There are practitioners out there who will say that everyone needs a trust, there are some who say that it depends, and there are some who will try to avoid them at all costs. I am of the opinion that it really depends on your individual situation. However, in order to determine whether you need a trust or not, you need to understand some of the benefits.
Avoiding Probate: Avoiding probate is probably the greatest advantages of having a trust. The trust itself is its own entity, and this is what allows trust assets to pass outside of the probate process. This single reason is often enough for many to create a trust, especially if that person has a large estate that would subject to an expensive and lengthy probate process. The time and fees that are involved in administering a larger estate can be enormous. With that said, sure, there are going to be fees and taxes involved in establishing most trust, but this is something that needs to be weighed before you go through with creating a trust. The good news is, those initial fees usually outweigh the typical probate expenses.
Privacy: In addition to avoiding probate expenses, a trust also avoids the publicity of administering an estate. The trust itself is not subject to the same disclosure as a will. This means that you do not have to publish to the world what you are doing with your assets when you die, like you essentially due when you probate a will.
Control: Aside from providing for management of assets both before and after death, they protect the beneficiaries by giving control of the trust fund to the trustee by limiting the beneficiary’s rights to receive income or principal. This is probably the only way that you will be able to protect the interests of your beneficiaries after you die, in the way that you believe to be in their best interest.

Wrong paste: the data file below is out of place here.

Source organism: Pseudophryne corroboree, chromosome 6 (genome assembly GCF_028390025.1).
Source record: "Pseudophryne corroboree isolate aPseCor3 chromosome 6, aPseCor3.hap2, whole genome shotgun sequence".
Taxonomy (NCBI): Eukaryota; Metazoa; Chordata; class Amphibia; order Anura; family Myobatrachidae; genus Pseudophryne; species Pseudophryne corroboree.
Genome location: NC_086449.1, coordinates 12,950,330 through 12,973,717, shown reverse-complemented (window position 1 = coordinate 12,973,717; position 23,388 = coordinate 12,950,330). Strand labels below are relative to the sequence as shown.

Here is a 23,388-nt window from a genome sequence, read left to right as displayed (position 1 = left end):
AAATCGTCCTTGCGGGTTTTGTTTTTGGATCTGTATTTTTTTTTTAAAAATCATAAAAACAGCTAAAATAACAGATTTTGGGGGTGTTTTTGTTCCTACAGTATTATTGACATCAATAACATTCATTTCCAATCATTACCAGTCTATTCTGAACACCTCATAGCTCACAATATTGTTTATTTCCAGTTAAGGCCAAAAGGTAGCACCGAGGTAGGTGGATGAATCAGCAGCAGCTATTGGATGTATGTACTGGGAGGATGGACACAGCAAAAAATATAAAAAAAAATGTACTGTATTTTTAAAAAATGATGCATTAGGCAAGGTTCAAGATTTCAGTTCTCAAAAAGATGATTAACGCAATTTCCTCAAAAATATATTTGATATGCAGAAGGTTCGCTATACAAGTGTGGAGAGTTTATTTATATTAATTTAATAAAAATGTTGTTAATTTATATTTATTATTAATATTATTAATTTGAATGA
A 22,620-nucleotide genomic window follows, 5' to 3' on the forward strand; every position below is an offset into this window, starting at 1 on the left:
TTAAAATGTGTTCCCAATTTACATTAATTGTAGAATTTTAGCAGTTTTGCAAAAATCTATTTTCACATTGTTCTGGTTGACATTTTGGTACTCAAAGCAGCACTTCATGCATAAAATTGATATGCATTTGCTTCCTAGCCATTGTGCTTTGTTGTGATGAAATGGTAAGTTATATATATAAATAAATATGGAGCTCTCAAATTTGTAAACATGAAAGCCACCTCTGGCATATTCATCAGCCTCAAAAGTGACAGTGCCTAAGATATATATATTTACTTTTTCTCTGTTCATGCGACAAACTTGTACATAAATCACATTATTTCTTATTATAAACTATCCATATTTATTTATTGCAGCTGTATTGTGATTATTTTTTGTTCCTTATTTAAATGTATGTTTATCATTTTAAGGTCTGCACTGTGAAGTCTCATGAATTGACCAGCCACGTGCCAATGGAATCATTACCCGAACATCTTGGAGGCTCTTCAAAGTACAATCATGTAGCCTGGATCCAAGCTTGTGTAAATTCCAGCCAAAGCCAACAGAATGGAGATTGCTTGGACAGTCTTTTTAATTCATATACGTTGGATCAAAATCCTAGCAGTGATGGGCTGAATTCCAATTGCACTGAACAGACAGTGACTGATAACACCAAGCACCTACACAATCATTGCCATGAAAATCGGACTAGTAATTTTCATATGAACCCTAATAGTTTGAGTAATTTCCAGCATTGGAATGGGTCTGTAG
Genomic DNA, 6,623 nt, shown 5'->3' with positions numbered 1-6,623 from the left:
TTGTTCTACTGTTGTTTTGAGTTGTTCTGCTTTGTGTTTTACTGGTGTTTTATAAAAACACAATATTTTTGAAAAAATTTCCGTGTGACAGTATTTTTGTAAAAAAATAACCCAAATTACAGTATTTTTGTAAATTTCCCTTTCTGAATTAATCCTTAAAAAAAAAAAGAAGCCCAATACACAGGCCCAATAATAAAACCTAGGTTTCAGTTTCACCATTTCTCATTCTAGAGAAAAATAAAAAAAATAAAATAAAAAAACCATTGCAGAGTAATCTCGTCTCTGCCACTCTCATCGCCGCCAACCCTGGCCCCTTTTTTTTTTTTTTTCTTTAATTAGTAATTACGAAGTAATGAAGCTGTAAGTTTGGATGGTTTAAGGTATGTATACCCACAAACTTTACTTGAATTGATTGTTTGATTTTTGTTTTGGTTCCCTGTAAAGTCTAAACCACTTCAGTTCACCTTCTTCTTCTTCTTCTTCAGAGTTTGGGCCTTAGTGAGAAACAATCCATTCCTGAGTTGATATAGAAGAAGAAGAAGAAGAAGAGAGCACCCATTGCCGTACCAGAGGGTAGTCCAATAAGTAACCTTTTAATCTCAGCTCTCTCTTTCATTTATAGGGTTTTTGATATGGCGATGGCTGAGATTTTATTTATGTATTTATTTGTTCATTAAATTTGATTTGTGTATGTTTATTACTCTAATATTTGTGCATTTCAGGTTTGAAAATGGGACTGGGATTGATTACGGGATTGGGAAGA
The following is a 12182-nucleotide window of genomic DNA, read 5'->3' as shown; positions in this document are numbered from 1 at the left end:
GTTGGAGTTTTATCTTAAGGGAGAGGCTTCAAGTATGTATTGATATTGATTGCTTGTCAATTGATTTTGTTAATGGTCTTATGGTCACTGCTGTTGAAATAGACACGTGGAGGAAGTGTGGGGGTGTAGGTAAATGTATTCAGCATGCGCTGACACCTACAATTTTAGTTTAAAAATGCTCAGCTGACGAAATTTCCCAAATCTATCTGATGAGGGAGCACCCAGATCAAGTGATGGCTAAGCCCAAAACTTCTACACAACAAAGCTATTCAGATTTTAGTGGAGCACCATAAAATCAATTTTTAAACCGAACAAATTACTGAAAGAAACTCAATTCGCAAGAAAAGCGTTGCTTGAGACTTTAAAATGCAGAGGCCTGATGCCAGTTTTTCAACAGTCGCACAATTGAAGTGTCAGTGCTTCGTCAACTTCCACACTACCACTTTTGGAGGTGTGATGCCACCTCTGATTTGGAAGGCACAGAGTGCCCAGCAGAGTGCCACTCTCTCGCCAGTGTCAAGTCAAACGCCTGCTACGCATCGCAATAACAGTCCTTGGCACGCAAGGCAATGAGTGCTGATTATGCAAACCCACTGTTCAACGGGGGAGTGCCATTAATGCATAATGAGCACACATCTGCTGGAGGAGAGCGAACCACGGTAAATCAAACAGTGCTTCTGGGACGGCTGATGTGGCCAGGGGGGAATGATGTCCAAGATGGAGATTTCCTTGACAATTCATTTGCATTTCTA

Beneficiary Protection: In addition to control, a trust protects the interests of the beneficiaries. For example, it is not wise to leave money to younger children, it is usually not even permissible to leave money (without a custodian, guardian, etc.) to a minor child. If assets are left directly to a minor child, that money will need to be held by that child’s guardian who must report to the court everything that he or she does with the assets until they reach the age of majority. If a trust is utilized, your trustee will manage the assets and distribute income or principal based on the terms of the trust agreement, and the trustee is under no obligation to report to the court.
Disabled Beneficiary Protection: Protecting the interests of disabled beneficiaries warrants its own section. Most people do not understand, perhaps they do not know that if they give virtually any money to a disabled beneficiary that is receiving supplemental state or federal benefits, they are likely to lose those supplemental benefits. With a properly drafted supplemental needs trust, the benefits of the disabled individual remain intact. This type of trust allows a trustee to pay for the things that government programs will not. In addition, it remains the complete discretion of the trustee distribute money from the trust. This is how the trust preserves its assets from creditors and/or the government.
Those are some of the main benefits that you find in common trusts. If you are interest in a trust, you have to evaluate your situation and find the appropriate kind of trust that matches the purpose that you would like the trust to serve.